Nor is the desert really silent, actually, though it certainly is in contrast to the rest of the world. So it must especially seem to those that visit the desert briefly in air-conditioned cars to snap a few pictures and then move on. Which is to say almost everyone, including most that move to the rapidly growing cities of the southwest, looking for inexpensive real estate and winter sun, and not for the desert itself.
Quote of the Day
“We are certain that the Internet of Things will only be successful if it is built on open technologies”
-Eclipse Foundation Executive Director Mike Milinkovich
ETSI bundles standards for EU eID regulation Gijs Hillenius EU Joinup July 26, 2016 - The European Telecommunications Standards Institute has published a collection of standards for electronic signatures, electronic seals, electronic time-stamps, and for trust services providers. The publication coincides with the entering into force on 1 July of the European Union's eIDAS regulation on eID and trust services for electronic transactions.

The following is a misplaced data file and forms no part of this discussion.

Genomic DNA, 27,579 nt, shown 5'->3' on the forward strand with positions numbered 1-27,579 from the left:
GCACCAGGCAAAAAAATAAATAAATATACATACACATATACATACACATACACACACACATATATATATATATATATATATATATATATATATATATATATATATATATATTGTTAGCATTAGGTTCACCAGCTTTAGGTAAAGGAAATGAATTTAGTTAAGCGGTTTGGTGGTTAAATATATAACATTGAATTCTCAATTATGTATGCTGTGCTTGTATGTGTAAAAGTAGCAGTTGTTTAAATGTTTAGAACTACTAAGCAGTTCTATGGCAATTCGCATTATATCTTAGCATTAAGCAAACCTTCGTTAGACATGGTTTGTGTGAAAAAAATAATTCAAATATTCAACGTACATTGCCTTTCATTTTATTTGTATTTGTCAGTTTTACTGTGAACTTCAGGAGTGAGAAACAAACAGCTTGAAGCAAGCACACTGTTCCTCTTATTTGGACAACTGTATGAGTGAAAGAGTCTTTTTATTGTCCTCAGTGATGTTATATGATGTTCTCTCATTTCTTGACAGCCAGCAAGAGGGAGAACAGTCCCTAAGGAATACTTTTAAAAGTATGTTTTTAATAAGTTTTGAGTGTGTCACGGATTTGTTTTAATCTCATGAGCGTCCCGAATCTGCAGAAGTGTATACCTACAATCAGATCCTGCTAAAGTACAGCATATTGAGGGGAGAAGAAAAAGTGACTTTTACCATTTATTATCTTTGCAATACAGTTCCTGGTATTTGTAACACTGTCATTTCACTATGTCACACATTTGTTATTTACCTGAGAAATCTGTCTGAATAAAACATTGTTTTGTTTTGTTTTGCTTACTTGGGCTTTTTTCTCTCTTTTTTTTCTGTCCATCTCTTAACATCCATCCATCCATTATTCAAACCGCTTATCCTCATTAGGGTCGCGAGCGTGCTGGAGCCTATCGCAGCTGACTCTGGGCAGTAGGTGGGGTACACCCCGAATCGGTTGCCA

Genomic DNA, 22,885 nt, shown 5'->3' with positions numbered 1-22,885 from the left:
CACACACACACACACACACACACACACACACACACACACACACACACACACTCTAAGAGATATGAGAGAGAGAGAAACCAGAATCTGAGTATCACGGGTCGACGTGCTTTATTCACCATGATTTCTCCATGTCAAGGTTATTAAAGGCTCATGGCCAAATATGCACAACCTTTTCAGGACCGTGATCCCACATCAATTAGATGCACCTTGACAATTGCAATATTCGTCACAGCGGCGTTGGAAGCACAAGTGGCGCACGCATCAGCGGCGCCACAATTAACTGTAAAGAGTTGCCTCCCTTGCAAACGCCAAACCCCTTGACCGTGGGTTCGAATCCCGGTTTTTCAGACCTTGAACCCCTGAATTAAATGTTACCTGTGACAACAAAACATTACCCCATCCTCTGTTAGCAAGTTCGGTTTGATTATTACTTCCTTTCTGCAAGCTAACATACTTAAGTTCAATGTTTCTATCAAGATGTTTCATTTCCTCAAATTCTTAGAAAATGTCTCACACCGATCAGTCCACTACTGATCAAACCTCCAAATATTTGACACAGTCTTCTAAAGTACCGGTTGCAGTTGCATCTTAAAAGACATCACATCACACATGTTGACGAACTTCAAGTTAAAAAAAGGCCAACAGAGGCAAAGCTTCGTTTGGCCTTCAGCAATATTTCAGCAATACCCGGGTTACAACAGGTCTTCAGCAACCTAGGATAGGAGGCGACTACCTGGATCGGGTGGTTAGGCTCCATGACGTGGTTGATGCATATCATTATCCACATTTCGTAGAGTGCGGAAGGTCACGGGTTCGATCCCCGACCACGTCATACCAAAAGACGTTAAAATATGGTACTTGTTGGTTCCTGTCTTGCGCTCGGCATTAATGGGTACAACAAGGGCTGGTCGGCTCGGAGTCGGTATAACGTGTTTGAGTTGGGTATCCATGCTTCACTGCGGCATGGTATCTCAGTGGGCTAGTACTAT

The bundle of standards was created in April by ETSI’s Technical Committee on Electronic Signatures and Infrastructures. “The set includes a total of 19 European Standards along with guidance documents and test specifications”, ETSI writes.
The standards can be used to audit trust service providers and to assess their conformity with eIDAS Regulation requirements. Others cover the creation and validation of digital signatures and seals.
In April, ETSI updated its ‘technical report on Electronic Signatures and Infrastructures’. This report details the standards that are involved, or could be involved, in electronic signatures.... ...Full Story
Analog 2.0 Specification Available Now Press Release NFC Forum July 25, 2016 - The NFC Forum published the adopted Analog 2.0 Technical Specification today. Members may download the specification from the Adopted Specifications page.